Date created: 28 November 1996 Last modified: 18 November 1997 Maintained by: John QuigginJohn Quiggin
June 22, 1995
The recent Newspoll on the concerns of Australian voters is revealing. Even more revealing perhaps, was the analysis, which focused on interest rates, the one issue where the concerns of ordinary Australians overlap with those of the official policy establishment. With this exception, there is almost no overlap between the issues that ordinary Australians regarded as most important, issues such as health, unemployment, family policy and the environment, and those that dominate the minds of official policy makers, including taxation levels, industrial relations policy and the balance of payments.
The difference in priorities is not simply a reflection of the overwhelming dominance of economic issues in the policy establishment. The problems of health policy, the environment and unemployment are all basically economic. Rather there is a fundamental difference in between the official view of the economy and its relationship to society and the view held by the majority of Australians.
In the official view, Australia is laboring under the burden of an overdeveloped and inefficient state. The central role of policy is to create a framework which will permit the development of a dynamic private sector expansion leading to sustainable economic recovery. A central element of this framework is that the government should minimise the cost burden imposed on the private sector to support the provision of costly luxuries such as police, assistance to the unemployed, health, education and environmental improvements.
This official view contrasts with a majority view among the Australian public that the purpose of the economy is to deliver decent living standards and that this requires improvements in key areas such as health, education and the environment. This view is implied by the priorities expressed in the Newspoll, and also in studies by EPAC indicating a willingness to pay higher taxes in return for improved community services. At the political level, it is evident in the defeat of the Greiner-Fahey government and in the absence of any noticeable response to Keating's abandonment of the second stage of the One Nation tax cuts.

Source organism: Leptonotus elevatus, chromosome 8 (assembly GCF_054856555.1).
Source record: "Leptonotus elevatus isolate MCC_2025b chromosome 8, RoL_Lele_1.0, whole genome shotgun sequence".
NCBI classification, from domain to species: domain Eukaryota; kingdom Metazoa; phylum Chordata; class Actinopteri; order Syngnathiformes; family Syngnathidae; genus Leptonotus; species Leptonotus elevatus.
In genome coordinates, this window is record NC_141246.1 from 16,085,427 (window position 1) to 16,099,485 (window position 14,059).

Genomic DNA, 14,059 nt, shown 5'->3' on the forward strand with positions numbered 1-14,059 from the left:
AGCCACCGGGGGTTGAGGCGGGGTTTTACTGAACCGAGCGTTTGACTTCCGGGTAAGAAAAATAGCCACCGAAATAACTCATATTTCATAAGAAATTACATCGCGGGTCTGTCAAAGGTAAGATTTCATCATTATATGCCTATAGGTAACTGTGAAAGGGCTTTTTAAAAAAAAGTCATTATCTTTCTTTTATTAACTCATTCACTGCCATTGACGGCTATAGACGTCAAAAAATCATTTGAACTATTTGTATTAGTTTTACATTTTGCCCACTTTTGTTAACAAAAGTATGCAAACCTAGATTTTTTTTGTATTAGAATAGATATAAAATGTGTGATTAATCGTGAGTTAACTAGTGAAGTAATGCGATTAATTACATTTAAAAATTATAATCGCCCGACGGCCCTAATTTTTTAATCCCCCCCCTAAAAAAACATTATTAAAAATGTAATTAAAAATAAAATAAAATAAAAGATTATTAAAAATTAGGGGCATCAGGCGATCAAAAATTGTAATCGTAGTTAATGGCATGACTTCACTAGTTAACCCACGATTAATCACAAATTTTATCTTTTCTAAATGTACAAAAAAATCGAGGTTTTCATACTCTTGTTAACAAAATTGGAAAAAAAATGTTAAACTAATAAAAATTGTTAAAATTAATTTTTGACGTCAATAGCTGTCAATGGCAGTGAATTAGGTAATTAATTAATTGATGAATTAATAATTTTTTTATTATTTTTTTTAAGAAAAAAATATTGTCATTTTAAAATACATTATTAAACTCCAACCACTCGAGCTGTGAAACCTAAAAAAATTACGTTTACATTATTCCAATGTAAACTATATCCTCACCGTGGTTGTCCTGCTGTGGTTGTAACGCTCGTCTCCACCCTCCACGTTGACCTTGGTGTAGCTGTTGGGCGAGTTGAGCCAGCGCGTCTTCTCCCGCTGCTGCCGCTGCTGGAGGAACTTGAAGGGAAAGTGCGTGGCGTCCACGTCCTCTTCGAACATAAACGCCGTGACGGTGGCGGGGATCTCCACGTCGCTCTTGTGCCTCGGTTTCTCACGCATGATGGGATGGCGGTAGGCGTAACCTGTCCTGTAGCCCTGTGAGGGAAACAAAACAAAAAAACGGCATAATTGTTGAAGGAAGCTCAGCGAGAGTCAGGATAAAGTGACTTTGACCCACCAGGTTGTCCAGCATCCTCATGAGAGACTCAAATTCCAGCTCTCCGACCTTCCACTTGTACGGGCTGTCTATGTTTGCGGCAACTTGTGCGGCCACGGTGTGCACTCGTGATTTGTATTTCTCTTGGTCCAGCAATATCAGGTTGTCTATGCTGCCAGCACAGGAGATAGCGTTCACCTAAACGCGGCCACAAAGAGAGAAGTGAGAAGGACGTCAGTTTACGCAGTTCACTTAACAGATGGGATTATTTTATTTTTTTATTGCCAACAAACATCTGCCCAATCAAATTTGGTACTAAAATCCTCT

The official view has been implemented, with steadily increasing rigour, for the past twenty years. The best single indicator is the fact that general purpose grants to the States have been cut by half, as a proportion of GDP, over this period. Current policy calls for grants to be maintained in real per capita terms. This is an improvement on past policy, but still implies a continuing decline relative to GDP.
The consequences have been felt in every area of community service provision. The effects include school and hospital closures, queues for treatment in hospitals and for entry to university and TAFE courses, inadequate police services, overcrowded prisons and the consequent pressure to release prisoners at all costs, neglect of pressing environmental concerns, and in a whole range of other areas. More than any of these particular problems, the continuation of massively high levels of unemployment reinforces a general view that society is failing and that worse is to come.
Meanwhile unemployment has virtually vanished from the map of official policy concern. Although the government maintains a pro forma commitment to the Working Nation goal of 5 per cent unemployment by the year 2000, official policy is based on the assumption that an unemployment rate of around 7.5 per cent is natural and desirable. If anything, recent moves to decentralise the labour market have led to an increase in official nervousness about the potentially inflationary impact of any significant decline in unemployment.
There is an alternative. A policy of expanded provision of community services would meet social needs and, because community services are more labour intensive than most other activities would reduce the level of unemployment. In addition, its expenditure-switching effects would address many of the concerns of the policy establishment such as the current account deficit and the inadequate level of national savings (the main areas of community services act to promote future as well as current well-being and are therefore properly regarded as involving saving).
The problem is that this policy, which is sensible in both micro and macro terms, requires an increase in taxation. There is plenty evidence that an increase in taxes would be politically acceptable if it were used to fund an improvement in community services. However, the official policy establishment and the major political parties, bound by the shibboleths of the eighties, refuse to contemplate such a step.John Quiggin is Professor of Economics at James Cook University and author of Great Expectations: Microeconomic reform and Australia, published by Allen & Unwin.
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